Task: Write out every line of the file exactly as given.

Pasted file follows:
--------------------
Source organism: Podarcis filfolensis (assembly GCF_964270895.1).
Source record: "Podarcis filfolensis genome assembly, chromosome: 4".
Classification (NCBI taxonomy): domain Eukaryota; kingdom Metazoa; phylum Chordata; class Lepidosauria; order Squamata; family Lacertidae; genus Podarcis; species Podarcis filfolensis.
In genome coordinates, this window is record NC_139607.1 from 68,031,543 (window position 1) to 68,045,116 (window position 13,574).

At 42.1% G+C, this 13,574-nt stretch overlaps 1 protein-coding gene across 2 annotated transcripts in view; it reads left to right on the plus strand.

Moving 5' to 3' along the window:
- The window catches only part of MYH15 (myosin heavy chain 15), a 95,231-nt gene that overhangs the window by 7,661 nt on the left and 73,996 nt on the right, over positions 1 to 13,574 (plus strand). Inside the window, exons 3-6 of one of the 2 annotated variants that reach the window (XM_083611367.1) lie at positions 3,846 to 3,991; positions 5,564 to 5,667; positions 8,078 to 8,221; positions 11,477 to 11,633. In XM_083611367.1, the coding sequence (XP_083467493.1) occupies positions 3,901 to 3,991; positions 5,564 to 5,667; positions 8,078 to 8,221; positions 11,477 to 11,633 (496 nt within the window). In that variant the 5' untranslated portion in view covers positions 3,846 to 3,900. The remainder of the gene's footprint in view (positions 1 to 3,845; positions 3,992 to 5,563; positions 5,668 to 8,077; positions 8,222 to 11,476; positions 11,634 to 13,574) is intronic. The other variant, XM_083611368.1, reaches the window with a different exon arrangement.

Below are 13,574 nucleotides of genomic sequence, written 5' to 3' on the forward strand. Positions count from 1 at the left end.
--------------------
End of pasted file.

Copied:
Source organism: Podarcis filfolensis (assembly GCF_964270895.1).
Source record: "Podarcis filfolensis genome assembly, chromosome: 4".
Classification (NCBI taxonomy): domain Eukaryota; kingdom Metazoa; phylum Chordata; class Lepidosauria; order Squamata; family Lacertidae; genus Podarcis; species Podarcis filfolensis.
In genome coordinates, this window is record NC_139607.1 from 68,031,543 (window position 1) to 68,045,116 (window position 13,574).

At 42.1% G+C, this 13,574-nt stretch overlaps 1 protein-coding gene across 2 annotated transcripts in view; it reads left to right on the plus strand.

Moving 5' to 3' along the window:
- The window catches only part of MYH15 (myosin heavy chain 15), a 95,231-nt gene that overhangs the window by 7,661 nt on the left and 73,996 nt on the right, over positions 1 to 13,574 (plus strand). Inside the window, exons 3-6 of one of the 2 annotated variants that reach the window (XM_083611367.1) lie at positions 3,846 to 3,991; positions 5,564 to 5,667; positions 8,078 to 8,221; positions 11,477 to 11,633. In XM_083611367.1, the coding sequence (XP_083467493.1) occupies positions 3,901 to 3,991; positions 5,564 to 5,667; positions 8,078 to 8,221; positions 11,477 to 11,633 (496 nt within the window). In that variant the 5' untranslated portion in view covers positions 3,846 to 3,900. The remainder of the gene's footprint in view (positions 1 to 3,845; positions 3,992 to 5,563; positions 5,668 to 8,077; positions 8,222 to 11,476; positions 11,634 to 13,574) is intronic. The other variant, XM_083611368.1, reaches the window with a different exon arrangement.

Below are 13,574 nucleotides of genomic sequence, written 5' to 3' on the forward strand. Positions count from 1 at the left end.